- Published: 03 July 2008 03 July 2008
U.S. dimensional-stone shipments drop.
It couldn’t last forever.
After a decade and then some of rising values and volumes, U.S. dimensional-stone imports hit a rough patch in 2007, with most indicators showing less of the material arriving here … and nearly all of it sporting higher prices for distributors, fabricators and end-user clients.
The overall value of dimensional-stone imports last year bested 2006’s totals to set another record, but it’s a hollow achievement. The growth rate of less than one percent lagged behind any adjustment for U.S. inflation, and the weakening dollar abroad also boosted the price tag of most foreign goods, stone included.
The good news – or at least the optimist’s sunny viewpoint – is that those price factors are as volatile as the price charged for gasoline down at the corner pump. And, stone-producing companies may look for ways to increase sales to the United States.
The era of ultra-cheap foreign dimensional stone is over, at least for the near term. This isn’t exactly breaking news for most in the U.S. side of the trade, and may be a welcome message for those beset by cut-rate competitors. However, it also means an end to the high-powered climb of stone in the United States.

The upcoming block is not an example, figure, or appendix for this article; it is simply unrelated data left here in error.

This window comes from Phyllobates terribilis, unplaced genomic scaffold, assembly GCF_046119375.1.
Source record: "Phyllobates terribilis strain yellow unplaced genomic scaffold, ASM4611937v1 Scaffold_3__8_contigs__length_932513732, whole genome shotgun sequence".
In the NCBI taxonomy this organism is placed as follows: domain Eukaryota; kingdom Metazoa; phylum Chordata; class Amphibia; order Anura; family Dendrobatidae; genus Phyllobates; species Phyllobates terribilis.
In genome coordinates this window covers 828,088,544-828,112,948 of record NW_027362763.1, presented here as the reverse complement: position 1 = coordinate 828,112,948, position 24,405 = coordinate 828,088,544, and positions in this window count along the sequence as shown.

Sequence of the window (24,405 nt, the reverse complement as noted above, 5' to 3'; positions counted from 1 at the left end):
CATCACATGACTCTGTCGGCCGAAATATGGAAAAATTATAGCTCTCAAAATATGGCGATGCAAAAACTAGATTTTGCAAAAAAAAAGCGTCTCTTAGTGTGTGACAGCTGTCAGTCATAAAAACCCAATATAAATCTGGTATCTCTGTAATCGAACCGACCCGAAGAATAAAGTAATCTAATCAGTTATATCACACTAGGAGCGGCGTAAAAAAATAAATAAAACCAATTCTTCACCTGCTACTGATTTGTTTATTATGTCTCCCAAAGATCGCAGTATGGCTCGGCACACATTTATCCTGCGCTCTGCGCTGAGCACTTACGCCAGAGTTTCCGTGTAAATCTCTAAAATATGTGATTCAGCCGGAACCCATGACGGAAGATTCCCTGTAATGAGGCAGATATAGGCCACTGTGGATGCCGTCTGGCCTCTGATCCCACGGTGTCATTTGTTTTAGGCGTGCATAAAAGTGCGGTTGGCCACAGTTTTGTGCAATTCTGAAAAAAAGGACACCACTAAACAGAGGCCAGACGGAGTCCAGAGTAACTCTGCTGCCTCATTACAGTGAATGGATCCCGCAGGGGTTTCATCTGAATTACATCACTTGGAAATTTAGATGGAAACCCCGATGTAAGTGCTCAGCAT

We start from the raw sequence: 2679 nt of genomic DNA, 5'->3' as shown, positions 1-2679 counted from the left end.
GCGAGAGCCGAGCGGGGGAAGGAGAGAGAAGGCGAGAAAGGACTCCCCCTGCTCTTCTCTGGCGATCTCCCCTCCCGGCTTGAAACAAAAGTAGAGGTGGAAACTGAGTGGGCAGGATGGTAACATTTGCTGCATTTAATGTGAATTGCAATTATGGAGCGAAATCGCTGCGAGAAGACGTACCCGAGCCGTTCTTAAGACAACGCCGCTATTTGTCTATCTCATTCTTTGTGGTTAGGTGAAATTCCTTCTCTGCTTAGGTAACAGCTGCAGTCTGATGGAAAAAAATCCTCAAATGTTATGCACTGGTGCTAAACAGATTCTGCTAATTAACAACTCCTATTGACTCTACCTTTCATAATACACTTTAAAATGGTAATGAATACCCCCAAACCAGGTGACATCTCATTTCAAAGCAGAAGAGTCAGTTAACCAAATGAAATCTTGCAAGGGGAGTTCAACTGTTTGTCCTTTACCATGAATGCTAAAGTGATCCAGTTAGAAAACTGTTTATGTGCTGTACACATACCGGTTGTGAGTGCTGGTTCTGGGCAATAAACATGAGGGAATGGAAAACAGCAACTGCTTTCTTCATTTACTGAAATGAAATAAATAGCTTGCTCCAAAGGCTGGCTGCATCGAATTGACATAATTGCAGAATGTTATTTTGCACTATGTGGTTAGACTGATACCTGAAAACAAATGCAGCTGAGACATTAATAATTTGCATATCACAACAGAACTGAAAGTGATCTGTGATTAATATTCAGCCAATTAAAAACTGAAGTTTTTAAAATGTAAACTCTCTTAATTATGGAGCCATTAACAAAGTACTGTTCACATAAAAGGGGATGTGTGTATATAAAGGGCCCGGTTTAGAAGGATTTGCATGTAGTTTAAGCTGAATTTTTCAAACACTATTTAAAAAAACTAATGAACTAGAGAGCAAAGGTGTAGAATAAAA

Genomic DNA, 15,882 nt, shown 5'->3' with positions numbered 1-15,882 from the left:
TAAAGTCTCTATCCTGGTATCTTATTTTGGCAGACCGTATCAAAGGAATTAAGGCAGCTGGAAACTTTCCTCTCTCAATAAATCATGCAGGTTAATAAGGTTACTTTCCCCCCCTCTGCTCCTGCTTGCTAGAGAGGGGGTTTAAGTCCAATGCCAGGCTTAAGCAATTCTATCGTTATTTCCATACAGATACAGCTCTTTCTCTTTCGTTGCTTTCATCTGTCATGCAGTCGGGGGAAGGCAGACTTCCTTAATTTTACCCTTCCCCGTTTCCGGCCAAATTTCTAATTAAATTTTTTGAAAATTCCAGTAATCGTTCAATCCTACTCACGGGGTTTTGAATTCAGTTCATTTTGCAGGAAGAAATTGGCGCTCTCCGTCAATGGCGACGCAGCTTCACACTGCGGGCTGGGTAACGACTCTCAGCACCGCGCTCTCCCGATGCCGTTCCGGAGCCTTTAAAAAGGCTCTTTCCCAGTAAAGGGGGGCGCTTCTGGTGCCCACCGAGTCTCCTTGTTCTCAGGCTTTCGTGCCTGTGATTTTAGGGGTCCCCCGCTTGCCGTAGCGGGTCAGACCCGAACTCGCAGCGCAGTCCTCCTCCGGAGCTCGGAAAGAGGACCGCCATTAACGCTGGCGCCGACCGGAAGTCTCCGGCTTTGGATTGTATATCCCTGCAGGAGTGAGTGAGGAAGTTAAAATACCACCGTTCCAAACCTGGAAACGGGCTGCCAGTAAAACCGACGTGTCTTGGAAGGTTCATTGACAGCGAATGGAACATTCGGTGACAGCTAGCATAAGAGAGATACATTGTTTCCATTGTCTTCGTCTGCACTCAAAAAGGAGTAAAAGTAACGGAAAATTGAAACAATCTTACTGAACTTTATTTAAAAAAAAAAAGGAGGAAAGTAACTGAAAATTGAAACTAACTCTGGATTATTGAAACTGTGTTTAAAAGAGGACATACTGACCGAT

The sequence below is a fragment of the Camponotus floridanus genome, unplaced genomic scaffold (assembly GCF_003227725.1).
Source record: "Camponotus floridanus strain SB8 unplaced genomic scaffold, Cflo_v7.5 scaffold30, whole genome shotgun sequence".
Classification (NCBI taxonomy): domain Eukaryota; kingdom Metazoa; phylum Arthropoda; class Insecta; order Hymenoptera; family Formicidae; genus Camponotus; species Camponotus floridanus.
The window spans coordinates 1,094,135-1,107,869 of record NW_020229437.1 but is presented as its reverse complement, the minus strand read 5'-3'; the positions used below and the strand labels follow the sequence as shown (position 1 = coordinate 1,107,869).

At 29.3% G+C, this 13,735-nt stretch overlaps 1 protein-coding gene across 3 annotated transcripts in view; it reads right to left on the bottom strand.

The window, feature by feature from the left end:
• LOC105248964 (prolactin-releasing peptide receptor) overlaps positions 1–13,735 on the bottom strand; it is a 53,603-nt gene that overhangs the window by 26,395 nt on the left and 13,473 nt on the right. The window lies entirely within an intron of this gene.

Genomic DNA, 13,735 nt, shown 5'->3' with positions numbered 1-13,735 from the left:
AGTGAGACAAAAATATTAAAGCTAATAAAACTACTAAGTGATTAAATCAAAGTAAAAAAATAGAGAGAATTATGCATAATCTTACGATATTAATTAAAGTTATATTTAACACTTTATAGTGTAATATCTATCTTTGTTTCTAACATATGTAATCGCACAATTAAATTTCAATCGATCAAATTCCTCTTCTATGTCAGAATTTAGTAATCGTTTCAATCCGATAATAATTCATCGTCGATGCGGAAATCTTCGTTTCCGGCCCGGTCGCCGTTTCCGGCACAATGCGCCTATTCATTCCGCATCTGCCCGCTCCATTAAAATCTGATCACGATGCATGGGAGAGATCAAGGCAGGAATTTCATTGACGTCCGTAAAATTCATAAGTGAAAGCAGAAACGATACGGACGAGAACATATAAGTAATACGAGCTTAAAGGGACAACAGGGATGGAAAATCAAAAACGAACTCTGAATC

At least 80 percent of total U.S. dimensional-stone usage involves foreign stone. The import data from the U.S. International Trade Commission and the U.S. Customs Bureau, as a result, offers a consistent annual snapshot of demand and material base value.
In 2007, the picture didn’t develop well at all for the U.S. stone industry.
The total customs value (shortened to value for the rest of this piece) of dimensional-stone imports arriving in the United States last year came to $3,323,023,095. And, yes, that’s a new all-time high, but that’s giving it too much credit.
For one thing, that’s a growth rate of only 0.82 percent from the 2006 total. Last year’s import value for stone also is a marked leveling-off from growth in previous years, such as the 17.4-percent rise from 2005-2006.
The growth also fell short of the $3,412,036,744 estimate for 2007 I made last November, based on historical import data. (And, as promised then, I’ll compare my mid-year import estimates for different types of stone with the actual results from 2007.)
Just because the total for dimensional-stone values stayed relatively the same in 2007, however, doesn’t mean that different types of stone remained the same. Nearly all imported stone went up in value dramatically, and the actual tonnage of stone moving through ports of entry decreased.